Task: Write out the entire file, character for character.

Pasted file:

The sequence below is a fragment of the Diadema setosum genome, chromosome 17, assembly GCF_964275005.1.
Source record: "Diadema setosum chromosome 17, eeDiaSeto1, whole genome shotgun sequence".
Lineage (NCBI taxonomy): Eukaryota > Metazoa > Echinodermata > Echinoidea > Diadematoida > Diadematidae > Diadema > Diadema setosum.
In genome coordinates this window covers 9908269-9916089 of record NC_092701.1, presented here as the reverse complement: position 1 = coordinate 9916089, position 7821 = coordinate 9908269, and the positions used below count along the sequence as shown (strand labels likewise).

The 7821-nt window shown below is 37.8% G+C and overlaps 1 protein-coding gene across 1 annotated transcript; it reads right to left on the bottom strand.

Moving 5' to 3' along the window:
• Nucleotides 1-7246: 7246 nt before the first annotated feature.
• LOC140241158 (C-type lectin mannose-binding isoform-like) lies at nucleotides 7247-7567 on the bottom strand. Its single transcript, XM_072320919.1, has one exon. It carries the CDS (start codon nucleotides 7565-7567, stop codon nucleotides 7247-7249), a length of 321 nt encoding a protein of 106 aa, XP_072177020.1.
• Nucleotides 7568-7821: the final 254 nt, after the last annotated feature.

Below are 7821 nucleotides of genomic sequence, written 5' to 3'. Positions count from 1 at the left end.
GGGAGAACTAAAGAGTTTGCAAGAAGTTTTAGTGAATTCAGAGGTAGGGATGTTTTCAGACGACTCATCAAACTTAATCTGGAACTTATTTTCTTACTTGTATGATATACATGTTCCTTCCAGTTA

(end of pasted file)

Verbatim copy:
The sequence below is a fragment of the Diadema setosum genome, chromosome 17, assembly GCF_964275005.1.
Source record: "Diadema setosum chromosome 17, eeDiaSeto1, whole genome shotgun sequence".
Lineage (NCBI taxonomy): Eukaryota > Metazoa > Echinodermata > Echinoidea > Diadematoida > Diadematidae > Diadema > Diadema setosum.
In genome coordinates this window covers 9908269-9916089 of record NC_092701.1, presented here as the reverse complement: position 1 = coordinate 9916089, position 7821 = coordinate 9908269, and the positions used below count along the sequence as shown (strand labels likewise).

The 7821-nt window shown below is 37.8% G+C and overlaps 1 protein-coding gene across 1 annotated transcript; it reads right to left on the bottom strand.

Moving 5' to 3' along the window:
• Nucleotides 1-7246: 7246 nt before the first annotated feature.
• LOC140241158 (C-type lectin mannose-binding isoform-like) lies at nucleotides 7247-7567 on the bottom strand. Its single transcript, XM_072320919.1, has one exon. It carries the CDS (start codon nucleotides 7565-7567, stop codon nucleotides 7247-7249), a length of 321 nt encoding a protein of 106 aa, XP_072177020.1.
• Nucleotides 7568-7821: the final 254 nt, after the last annotated feature.

Below are 7821 nucleotides of genomic sequence, written 5' to 3'. Positions count from 1 at the left end.
GGGAGAACTAAAGAGTTTGCAAGAAGTTTTAGTGAATTCAGAGGTAGGGATGTTTTCAGACGACTCATCAAACTTAATCTGGAACTTATTTTCTTACTTGTATGATATACATGTTCCTTCCAGTTA